Grove Park, closest to the village centre, is the best example of a Victorian park in the Borough. It is situated in the area approximately bounded by the High Street, North Street and Mill Lane. The southwest corner of the park abuts one of Carshalton's ponds (Lower Pond), from where water flows through the park as the river Wandle. Among its features of interest is the Leoni Bridge, situated where Grove Park meets the Lower Pond. It is made of white Portland stone. Its name derives from the conjecture that the Venetian architect Giacomo Leoni designed it. Leoni had been commissioned to design a new mansion for Carshalton Park during the early 18th century, but the mansion itself was never constructed.<ref name=Lysons>"Carshalton", The Environs of London volume 1: County of Surrey (1792), pp. 122–36. Daniel Lysons.</ref> Grove Park also features Grove House, a large early nineteenth house, a watermill and a cascade.

Oaks Park is a large park landscaped in a naturalistic style, providing downland walks. It was substantially laid out for the Earl of Derby nearly 250 years ago – in the 1770s – but its villa dates back further than that. The villa (for one Thomas Gosling) was built around 1750, in the era's fashionable landscape style, with trees forming a perimeter screen and placed in artful clumps to suggest a natural landscape. The house was partly rebuilt by Robert Taylor (architect) for John Burgoyne in 1775 and by Robert Adam for the 12th Earl of Derby in 1790. The villa's bakehouse, stable block and some outbuildings remain to this day. The modern day open space also hosts a public golf course and sports centre. The park itself contains a craft-centre and a café.




The Charles Cryer Studio Theatre is situated on Carshalton High Street, within walking distance of Carshalton (the nearest) and Carshalton Beeches railway stations. The theatre is named after the man who led the campaign to open the Secombe Theatre in neighbouring Sutton. As well as drama and musicals, productions include comedy and dance: past material has included Shakespeare and Chekov on the one hand and pantomime on the other, in order to balance popularity with quality. The theatre also serves as a concert venue for local bands and has played host to the local Rockshot festival. The theatre building also incorporates a Thai restaurant.

Carshalton Environmental Fair

The Environmental Fair is held in Carshalton Park on August Bank Holiday Monday. It features over 100 stalls and showcases local sustainability initiatives. It also includes music, performing art, poetry, children's activities, campaign groups, local craft, interactive demonstrations, and a farmers' market. Music is performed from three stages and includes rock and folk. The main stage is a natural open-air amphitheatre. There is food and a bar with real ales. The fair attracts on average around 10,000 people. It is organised by EcoLocal with a team of volunteers.

Other events

Other annual events include the Carshalton Fireworks a charity fireworks display at Carshalton Park on the Saturday nearest to Guy Fawkes Night, a summer carnival on the second Saturday of June, a beer festival over the first Bank Holiday weekend in May, and Carshalton Charter fair held in September.

The Ecology Centre and Honeywood Museum also hold regular events and meetings.

The Methodist hall in Ruskin Road is home to the Ruskin Players and the Carshalton Choral Society, both of which perform at regular intervals throughout the year.

The annual Carshalton Lavender harvest weekend is held in July, at Stanley Park Allotments, Carshalton-on-the-Hill.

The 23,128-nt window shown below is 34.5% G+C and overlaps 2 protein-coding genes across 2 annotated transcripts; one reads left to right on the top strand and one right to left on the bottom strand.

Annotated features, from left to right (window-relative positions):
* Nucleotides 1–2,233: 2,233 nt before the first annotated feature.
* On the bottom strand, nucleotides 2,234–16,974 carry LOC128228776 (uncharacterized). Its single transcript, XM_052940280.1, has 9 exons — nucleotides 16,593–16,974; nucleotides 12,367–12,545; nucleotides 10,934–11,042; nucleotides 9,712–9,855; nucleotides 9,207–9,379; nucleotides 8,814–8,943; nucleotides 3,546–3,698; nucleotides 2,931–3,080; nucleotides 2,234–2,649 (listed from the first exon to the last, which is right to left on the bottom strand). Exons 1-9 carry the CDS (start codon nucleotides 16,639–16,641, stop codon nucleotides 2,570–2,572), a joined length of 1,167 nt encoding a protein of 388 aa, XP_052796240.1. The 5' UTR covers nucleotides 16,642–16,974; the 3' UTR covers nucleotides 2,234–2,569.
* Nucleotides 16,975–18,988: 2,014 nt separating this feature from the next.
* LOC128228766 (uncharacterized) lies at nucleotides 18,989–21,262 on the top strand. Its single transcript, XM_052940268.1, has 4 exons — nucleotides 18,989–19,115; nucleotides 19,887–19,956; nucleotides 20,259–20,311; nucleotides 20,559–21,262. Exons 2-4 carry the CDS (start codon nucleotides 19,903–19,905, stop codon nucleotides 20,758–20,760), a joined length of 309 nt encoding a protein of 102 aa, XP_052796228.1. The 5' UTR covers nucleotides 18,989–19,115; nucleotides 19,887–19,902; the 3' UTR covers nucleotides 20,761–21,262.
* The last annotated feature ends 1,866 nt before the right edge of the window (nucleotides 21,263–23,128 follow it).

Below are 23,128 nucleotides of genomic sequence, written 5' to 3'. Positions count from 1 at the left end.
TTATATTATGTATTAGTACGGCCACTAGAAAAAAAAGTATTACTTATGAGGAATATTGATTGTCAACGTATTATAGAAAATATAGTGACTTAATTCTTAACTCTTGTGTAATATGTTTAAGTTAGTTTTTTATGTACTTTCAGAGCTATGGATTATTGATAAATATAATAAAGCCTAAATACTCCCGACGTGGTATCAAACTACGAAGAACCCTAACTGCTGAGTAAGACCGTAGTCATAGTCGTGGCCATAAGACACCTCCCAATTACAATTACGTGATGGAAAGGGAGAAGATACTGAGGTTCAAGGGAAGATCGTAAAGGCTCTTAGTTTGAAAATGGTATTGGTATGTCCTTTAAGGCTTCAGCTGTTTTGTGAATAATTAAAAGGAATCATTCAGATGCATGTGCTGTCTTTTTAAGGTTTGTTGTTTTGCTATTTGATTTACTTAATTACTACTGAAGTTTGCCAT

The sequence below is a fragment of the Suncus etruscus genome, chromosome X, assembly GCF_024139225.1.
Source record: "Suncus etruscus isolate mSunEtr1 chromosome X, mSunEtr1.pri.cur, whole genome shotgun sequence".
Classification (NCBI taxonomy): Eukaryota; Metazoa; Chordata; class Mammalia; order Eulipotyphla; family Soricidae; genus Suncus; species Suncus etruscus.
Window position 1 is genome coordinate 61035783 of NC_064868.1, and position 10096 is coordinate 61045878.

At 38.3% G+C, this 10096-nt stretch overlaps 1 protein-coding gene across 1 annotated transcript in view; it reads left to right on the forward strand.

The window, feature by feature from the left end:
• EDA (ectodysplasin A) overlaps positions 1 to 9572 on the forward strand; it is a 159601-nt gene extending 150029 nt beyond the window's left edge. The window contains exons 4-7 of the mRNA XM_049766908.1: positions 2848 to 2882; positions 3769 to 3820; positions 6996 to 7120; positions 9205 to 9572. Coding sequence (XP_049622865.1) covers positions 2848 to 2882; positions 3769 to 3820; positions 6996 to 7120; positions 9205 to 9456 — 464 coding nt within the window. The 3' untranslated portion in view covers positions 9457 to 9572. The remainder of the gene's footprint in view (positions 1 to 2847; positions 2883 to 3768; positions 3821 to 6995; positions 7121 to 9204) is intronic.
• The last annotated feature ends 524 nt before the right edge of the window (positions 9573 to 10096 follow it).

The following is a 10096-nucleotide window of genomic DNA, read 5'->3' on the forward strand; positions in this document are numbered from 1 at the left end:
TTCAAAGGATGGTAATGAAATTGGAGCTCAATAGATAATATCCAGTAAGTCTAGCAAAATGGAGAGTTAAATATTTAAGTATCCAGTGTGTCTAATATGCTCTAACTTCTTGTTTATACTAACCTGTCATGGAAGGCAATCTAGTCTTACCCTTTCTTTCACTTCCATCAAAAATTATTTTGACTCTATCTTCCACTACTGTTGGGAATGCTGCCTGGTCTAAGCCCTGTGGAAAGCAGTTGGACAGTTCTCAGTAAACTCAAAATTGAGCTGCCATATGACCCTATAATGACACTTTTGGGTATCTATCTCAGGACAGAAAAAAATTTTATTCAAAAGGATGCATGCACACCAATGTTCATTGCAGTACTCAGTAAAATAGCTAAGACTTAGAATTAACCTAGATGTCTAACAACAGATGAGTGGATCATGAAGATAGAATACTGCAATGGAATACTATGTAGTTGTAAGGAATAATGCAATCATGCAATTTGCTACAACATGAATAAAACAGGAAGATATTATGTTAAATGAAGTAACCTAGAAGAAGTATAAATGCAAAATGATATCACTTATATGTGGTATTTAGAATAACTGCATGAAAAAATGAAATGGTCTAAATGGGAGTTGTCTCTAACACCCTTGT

Economy and Retailing

A number of businesses and organisations are based in Carshalton, such as the Institute of Refrigeration, a longstanding organisation that supports the refrigeration and air-conditioning industry.


Retailing forms a significant part of the local economy. There are number of separate shopping areas, with the small network of streets in Carshalton Village the main one.

The Village contains a variety of mainly independent establishments, including art and gift shops, coffee houses, pubs and restaurants. In 2014 a public house in West Street in Carshalton Village reached the Top Four of all pubs in the UK, according to CAMRA.

In Carshalton Beeches, half-a-mile to the south-east of the Village, is a further shopping area, situated along a 300 yard stretch of Beeches Avenue.


Carshalton has two railway stations: Carshalton and Carshalton Beeches. From 1847 to the opening of the current Carshalton in 1868 Wallington railway station was named Carshalton. Trains run from the current Carshalton to Victoria (in around 25 minutes), London Bridge and Thameslink stations including Blackfriars, Farringdon and Kings Cross St Pancras. The closest London Underground station is Morden, which is a 12-21 minute journey from Carshalton High Street by 157 bus. Bus services 127, 407, 627, and X26 also serve the High Street. Bus service 154 serves Carshalton Beeches Station with links to Morden and West Croydon.


Carshalton has two football clubs: Carshalton Athletic F.C. (home ground at The War Memorial Sports Ground, Colston Avenue) and Carshalton FC (at Beddington Park). At the Westcroft Leisure Centre in Grove Park, Carshalton, there are health and fitness facilities including two swimming pools one being a teaching pool, sports hall, two others halls, squash court and fitness centre. There is also a children's play area called Kid's Kingdom. The centre has been undergoing a major renovation costing £11 million, bringing improved swimming facilities, a dance studio and beauty treatment rooms. In addition, Carshalton library has moved to the centre.


There are a number of primary schools and secondary schools as well as one college in Carshalton. These are listed below.

Primary schools
Secondary schools
  • St Philomena's School (Catholic Girls' High School)
  • Carshalton High School for Girls
  • Carshalton Boys Sports College (renamed from Carshalton High School for Boys)
  • Stanley Park High School
  • Carshalton College
    • See the London Borough of Sutton and List of schools in Sutton articles for details of education in the whole borough.

Notable individuals

    • See the London Borough of Sutton article for notable individuals in the whole borough.'

Notes and References





External links